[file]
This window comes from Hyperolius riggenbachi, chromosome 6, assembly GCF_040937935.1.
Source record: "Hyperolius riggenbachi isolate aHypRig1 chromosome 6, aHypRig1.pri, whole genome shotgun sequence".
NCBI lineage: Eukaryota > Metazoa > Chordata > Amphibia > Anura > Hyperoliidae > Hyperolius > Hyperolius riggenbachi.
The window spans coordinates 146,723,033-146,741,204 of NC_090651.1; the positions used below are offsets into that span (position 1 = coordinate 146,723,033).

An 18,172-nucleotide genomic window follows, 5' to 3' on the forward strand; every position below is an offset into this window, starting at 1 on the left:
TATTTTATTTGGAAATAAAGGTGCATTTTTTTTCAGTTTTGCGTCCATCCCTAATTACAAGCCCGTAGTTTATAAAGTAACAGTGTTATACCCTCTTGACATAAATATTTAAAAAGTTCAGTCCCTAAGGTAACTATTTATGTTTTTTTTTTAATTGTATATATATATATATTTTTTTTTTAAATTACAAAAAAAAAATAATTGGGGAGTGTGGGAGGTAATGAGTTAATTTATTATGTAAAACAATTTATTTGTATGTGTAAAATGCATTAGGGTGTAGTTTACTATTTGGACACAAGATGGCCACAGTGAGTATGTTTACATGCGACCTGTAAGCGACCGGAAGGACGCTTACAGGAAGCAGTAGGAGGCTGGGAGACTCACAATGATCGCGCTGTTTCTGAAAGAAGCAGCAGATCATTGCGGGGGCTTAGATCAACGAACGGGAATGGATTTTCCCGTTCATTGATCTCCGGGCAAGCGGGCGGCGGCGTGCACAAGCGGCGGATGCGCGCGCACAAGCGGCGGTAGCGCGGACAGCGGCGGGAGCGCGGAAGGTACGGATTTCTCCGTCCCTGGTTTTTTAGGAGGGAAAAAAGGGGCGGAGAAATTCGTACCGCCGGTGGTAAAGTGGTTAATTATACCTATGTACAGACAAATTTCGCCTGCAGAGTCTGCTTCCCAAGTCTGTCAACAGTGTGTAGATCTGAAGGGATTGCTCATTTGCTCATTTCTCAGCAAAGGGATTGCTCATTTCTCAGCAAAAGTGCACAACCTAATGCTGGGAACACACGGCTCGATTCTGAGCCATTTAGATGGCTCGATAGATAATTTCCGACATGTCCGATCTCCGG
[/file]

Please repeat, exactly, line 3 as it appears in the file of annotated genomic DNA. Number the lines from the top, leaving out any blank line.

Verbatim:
NCBI lineage: Eukaryota > Metazoa > Chordata > Amphibia > Anura > Hyperoliidae > Hyperolius > Hyperolius riggenbachi.